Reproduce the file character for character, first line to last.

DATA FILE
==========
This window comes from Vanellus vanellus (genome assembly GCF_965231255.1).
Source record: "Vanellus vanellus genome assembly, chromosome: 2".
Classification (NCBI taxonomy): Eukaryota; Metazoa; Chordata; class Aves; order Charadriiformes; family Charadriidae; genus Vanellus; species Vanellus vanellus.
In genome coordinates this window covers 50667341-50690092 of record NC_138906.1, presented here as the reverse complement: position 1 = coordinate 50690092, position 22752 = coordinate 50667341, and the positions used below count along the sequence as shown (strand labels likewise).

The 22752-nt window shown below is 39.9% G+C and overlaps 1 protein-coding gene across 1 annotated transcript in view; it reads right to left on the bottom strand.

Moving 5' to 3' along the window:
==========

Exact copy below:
This window comes from Vanellus vanellus (genome assembly GCF_965231255.1).
Source record: "Vanellus vanellus genome assembly, chromosome: 2".
Classification (NCBI taxonomy): Eukaryota; Metazoa; Chordata; class Aves; order Charadriiformes; family Charadriidae; genus Vanellus; species Vanellus vanellus.
In genome coordinates this window covers 50667341-50690092 of record NC_138906.1, presented here as the reverse complement: position 1 = coordinate 50690092, position 22752 = coordinate 50667341, and the positions used below count along the sequence as shown (strand labels likewise).

The 22752-nt window shown below is 39.9% G+C and overlaps 1 protein-coding gene across 1 annotated transcript in view; it reads right to left on the bottom strand.

Moving 5' to 3' along the window: